New chaplain plans active outreach
Friday, August 26, 2011
Lt. Col. Kwon Pyo, the new chaplain at Picatinny Arsenal, isn’t going to wait for installation personnel to seek him out.
Lt. Col. Kwon Pyo, far right, greets a well-wisher as former chaplain Maj. Kevin Doll looks on.
He’s going to make it a point to constantly meet and reach out the Picatinny community.
“After 18 years of ministry, I no longer wait for people to come to me; I go to the people,” Chaplain Pyo said. “As soon as I settle down I want to visit people in their workplace. If someone has issues or problems, I want to be there to talk to them in an informal setting.”
Pyo, who has been in the United States Army for 18 years including 14 months in Baghdad, Iraq, as the senior hospital chaplain, became the installation chaplain on July 24. He succeeds Maj. Kevin Doll, who has been reassigned to Ft. Sam Houston.
The Korean-American chaplain plans to make a concerted effort to be as available to the Picatinny public as much as possible.
He will make minimum use of a car on the installation to foster interaction with people he meets while walking. He seeks the same sense of openness from the community.
“I don’t want people to shy away from me,” he said. “I’d like to be their friend; I love to listen and talk to anyone about their issues. I deeply care about people in our community.”
Pyo was born in Kwang-ju, South Korea. He spent about three years in the Korean Army as part of their mandatory national duty.
It wasn’t until 1984 that he journeyed to the United States. He attended the Assemblies of God Theological Seminary, Springfield, Missouri, and, upon graduation, served as a pastor of Korean-American churches.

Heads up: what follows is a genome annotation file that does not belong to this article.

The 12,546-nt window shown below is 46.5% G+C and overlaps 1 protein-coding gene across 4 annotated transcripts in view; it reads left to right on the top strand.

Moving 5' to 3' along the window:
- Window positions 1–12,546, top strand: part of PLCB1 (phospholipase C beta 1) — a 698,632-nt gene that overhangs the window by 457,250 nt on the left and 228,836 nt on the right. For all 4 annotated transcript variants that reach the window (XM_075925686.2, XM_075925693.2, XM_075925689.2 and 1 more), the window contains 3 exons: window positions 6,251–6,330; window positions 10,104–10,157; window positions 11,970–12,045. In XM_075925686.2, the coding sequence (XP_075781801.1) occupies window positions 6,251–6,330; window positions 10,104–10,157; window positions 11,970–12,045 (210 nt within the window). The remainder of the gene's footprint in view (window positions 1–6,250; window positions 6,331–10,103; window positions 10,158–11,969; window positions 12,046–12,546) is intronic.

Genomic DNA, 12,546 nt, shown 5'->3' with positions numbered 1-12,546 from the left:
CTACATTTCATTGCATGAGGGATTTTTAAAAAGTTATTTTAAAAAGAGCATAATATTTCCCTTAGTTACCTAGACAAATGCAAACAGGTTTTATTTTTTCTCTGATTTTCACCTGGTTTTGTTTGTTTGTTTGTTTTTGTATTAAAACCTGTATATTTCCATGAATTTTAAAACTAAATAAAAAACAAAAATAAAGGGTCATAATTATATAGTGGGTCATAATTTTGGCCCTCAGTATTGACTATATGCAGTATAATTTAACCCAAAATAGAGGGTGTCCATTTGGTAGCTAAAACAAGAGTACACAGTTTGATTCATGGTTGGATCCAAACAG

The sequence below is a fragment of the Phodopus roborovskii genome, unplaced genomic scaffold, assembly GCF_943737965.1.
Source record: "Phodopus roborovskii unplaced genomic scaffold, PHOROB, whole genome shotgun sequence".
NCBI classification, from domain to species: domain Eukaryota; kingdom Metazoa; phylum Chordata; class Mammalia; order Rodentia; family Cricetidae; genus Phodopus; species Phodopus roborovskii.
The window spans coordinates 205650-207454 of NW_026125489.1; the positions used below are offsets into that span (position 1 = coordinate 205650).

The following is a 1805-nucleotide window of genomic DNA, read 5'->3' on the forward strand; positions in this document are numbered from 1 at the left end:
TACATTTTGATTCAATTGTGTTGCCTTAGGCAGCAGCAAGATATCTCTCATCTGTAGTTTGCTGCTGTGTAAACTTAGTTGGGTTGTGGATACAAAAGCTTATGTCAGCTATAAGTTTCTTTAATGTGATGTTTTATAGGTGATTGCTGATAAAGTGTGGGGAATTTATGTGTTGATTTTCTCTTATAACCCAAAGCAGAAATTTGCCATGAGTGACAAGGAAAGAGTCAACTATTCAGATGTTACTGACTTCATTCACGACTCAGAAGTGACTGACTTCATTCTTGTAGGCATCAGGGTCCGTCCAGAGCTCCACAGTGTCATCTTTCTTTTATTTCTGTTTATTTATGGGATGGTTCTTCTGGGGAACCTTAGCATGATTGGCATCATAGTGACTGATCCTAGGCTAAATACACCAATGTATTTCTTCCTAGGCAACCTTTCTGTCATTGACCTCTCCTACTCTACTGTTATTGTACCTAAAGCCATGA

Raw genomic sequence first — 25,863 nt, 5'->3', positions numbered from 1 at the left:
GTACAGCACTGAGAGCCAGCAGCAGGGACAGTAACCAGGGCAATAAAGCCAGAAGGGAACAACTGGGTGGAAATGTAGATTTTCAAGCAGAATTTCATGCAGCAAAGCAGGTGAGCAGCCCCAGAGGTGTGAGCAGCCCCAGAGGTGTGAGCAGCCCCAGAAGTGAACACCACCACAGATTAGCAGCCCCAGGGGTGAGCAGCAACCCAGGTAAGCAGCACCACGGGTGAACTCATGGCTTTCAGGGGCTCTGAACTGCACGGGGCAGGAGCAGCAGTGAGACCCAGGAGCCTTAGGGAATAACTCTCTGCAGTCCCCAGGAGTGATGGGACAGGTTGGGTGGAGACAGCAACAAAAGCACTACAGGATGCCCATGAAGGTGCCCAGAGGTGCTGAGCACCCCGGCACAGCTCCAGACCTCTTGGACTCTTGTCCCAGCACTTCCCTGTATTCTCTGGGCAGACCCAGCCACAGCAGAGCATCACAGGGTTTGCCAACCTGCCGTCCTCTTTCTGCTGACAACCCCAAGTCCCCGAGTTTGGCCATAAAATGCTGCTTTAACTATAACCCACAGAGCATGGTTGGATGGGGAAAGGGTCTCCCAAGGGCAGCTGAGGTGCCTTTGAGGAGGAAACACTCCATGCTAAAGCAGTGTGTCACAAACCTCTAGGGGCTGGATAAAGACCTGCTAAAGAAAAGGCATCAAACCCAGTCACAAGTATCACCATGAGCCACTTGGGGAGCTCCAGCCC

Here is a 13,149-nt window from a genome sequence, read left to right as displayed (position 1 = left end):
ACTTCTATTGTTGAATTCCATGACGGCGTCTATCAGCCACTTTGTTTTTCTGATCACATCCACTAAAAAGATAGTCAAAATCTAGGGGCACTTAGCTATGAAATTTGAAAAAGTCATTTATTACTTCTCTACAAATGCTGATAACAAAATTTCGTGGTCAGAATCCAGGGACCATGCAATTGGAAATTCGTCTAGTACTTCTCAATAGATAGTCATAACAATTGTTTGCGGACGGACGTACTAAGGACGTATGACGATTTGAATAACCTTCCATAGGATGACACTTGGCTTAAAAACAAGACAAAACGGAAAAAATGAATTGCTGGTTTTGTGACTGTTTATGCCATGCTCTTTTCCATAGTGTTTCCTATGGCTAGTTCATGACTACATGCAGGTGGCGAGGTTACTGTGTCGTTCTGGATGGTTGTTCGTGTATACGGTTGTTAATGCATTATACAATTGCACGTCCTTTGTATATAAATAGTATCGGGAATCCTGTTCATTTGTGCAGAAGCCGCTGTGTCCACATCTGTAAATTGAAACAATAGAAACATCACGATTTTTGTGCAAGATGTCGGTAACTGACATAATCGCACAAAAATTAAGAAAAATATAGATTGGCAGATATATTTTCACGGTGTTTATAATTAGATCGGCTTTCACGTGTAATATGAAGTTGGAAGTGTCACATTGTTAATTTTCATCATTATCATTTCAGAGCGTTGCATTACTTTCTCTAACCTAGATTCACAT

At the age of 37, Pyo joined the U.S. Army and became a chaplain. He soon added Army Air Borne Training.
“That was hard because I’m scared to even climb to the top of a diving board,” he joked.
In the Army, he has served as a Chaplain for Infantry units, an Armor unit, an Aviation Support unit, a Field Artillery unit, a Combat Support Hospital, an Air Defense Artillery unit, and in garrison leadership.
From 2006-07, he was deployed to Baghdad. “It was difficult,” Pyo remembers. “There were thousands of wounded warriors. It was the most traumatic time of my life.”
After his deployments, the chaplain is determined to assist Soldiers and military personnel as much as possible. With the appointment to Picatinny Chaplain, he wants to further energize the installation as a “caring community.”
After arriving at Picatinny, Pyo said he was impressed by the overall friendliness of the community.
“Everyone has been so kind and nice,” he noted.
“People welcomed me and my family into this community. I want to be their friend, confidant, and counselor to meet their human needs.
“But more than anything, I’d like to help build a caring community in which people care for each other.”
Pyo wants to talk with and assist everyone on the installation as well as bring the community closer.
“So often we come to work, we do our work and then we go back home at the end of each day,” he observed.
“Open your heart to others. You may hear the cry of a lonely heart.
“We all have our own human needs and human problems. Let’s build a caring community. Let’s take care of each other.“Life can be a very lonely journey without caring friends.”
Pyo emphasized that chaplains are not solely for spiritual help. He sees himself as, first and foremost, a friend who can also provide advice or counseling to Soldiers, civilians and family members regardless of their religious affiliation.
“We depend on each other,” the chaplain said. “Picatinny is not just a place of work. Let’s make it a home away from home in which love and caring hearts bloom. We the people of Picatinny are one BIG family.
“It is nice to have a friend who listens to you without any judgmental attitude.”
CONTACTING CHAPLAIN PYO
Chaplain Pyo stressed his availability; he wants people to contact him for anything, no matter how small.
He can be reached at x4139, or via cell phone at 973-349-8389.